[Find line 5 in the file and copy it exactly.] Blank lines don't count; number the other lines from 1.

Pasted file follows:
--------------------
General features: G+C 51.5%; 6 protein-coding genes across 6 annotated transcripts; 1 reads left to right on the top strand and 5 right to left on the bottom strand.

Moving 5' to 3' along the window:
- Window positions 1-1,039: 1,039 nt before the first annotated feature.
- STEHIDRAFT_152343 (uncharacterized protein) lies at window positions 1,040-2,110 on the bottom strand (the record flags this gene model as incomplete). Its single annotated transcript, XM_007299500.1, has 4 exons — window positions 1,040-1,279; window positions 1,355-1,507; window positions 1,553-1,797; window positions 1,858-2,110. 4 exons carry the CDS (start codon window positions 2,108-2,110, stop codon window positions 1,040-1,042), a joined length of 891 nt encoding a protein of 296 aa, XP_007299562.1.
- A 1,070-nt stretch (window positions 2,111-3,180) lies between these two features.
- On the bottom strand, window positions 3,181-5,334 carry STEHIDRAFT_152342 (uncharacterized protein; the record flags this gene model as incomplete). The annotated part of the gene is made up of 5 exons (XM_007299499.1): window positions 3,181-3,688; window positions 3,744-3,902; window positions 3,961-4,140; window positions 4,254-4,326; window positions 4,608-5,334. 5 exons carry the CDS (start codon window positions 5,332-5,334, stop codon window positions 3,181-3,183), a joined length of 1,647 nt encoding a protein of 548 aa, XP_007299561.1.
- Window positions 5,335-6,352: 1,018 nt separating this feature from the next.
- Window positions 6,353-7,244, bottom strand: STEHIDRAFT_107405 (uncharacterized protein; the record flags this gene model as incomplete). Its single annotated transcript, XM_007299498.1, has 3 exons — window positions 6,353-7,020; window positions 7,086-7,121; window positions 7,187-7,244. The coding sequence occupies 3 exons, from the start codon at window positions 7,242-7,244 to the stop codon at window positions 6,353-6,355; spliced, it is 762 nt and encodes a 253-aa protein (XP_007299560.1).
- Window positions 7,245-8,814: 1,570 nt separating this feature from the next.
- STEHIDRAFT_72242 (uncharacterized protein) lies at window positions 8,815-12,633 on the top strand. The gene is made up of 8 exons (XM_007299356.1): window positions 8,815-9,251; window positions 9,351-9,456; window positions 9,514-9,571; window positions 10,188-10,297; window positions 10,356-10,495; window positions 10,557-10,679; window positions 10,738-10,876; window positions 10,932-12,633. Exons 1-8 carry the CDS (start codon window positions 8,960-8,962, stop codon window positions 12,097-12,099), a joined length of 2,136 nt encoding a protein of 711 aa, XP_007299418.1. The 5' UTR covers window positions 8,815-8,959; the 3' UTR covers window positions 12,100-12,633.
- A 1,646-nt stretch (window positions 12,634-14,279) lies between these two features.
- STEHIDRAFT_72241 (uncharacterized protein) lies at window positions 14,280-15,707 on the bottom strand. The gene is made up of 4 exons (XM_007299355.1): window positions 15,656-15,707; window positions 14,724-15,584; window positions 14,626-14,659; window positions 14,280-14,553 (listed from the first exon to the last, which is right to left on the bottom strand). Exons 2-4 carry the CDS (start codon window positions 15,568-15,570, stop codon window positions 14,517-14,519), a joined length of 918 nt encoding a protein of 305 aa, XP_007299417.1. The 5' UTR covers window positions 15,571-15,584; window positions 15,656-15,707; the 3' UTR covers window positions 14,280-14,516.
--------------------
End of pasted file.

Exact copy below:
- A 1,070-nt stretch (window positions 2,111-3,180) lies between these two features.